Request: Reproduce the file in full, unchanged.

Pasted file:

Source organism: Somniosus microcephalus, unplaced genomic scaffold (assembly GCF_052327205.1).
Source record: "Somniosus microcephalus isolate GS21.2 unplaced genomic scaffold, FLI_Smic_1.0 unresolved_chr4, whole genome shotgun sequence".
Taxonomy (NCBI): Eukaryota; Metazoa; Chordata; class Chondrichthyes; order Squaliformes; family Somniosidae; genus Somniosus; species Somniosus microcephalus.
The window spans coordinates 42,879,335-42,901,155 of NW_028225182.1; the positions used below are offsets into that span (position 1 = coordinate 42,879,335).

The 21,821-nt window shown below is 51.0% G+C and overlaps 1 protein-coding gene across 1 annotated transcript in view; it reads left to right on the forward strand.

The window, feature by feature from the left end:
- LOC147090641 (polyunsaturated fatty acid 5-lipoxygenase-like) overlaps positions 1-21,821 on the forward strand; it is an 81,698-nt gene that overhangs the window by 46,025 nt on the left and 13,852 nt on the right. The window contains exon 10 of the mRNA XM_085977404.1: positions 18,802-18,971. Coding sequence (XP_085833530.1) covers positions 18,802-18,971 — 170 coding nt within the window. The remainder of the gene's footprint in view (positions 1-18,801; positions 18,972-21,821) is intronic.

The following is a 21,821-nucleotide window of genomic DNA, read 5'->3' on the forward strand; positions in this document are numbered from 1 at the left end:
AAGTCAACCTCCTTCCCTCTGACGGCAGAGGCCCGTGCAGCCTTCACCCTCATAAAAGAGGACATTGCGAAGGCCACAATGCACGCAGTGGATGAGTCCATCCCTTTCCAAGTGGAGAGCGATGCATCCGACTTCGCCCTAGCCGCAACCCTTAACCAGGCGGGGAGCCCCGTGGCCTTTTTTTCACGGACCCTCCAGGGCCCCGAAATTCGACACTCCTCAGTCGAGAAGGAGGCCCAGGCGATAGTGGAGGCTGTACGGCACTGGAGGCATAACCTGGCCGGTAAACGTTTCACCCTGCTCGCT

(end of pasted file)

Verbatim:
Source organism: Somniosus microcephalus, unplaced genomic scaffold (assembly GCF_052327205.1).
Source record: "Somniosus microcephalus isolate GS21.2 unplaced genomic scaffold, FLI_Smic_1.0 unresolved_chr4, whole genome shotgun sequence".
Taxonomy (NCBI): Eukaryota; Metazoa; Chordata; class Chondrichthyes; order Squaliformes; family Somniosidae; genus Somniosus; species Somniosus microcephalus.
The window spans coordinates 42,879,335-42,901,155 of NW_028225182.1; the positions used below are offsets into that span (position 1 = coordinate 42,879,335).

The 21,821-nt window shown below is 51.0% G+C and overlaps 1 protein-coding gene across 1 annotated transcript in view; it reads left to right on the forward strand.

The window, feature by feature from the left end:
- LOC147090641 (polyunsaturated fatty acid 5-lipoxygenase-like) overlaps positions 1-21,821 on the forward strand; it is an 81,698-nt gene that overhangs the window by 46,025 nt on the left and 13,852 nt on the right. The window contains exon 10 of the mRNA XM_085977404.1: positions 18,802-18,971. Coding sequence (XP_085833530.1) covers positions 18,802-18,971 — 170 coding nt within the window. The remainder of the gene's footprint in view (positions 1-18,801; positions 18,972-21,821) is intronic.

The following is a 21,821-nucleotide window of genomic DNA, read 5'->3' on the forward strand; positions in this document are numbered from 1 at the left end:
AAGTCAACCTCCTTCCCTCTGACGGCAGAGGCCCGTGCAGCCTTCACCCTCATAAAAGAGGACATTGCGAAGGCCACAATGCACGCAGTGGATGAGTCCATCCCTTTCCAAGTGGAGAGCGATGCATCCGACTTCGCCCTAGCCGCAACCCTTAACCAGGCGGGGAGCCCCGTGGCCTTTTTTTCACGGACCCTCCAGGGCCCCGAAATTCGACACTCCTCAGTCGAGAAGGAGGCCCAGGCGATAGTGGAGGCTGTACGGCACTGGAGGCATAACCTGGCCGGTAAACGTTTCACCCTGCTCGCT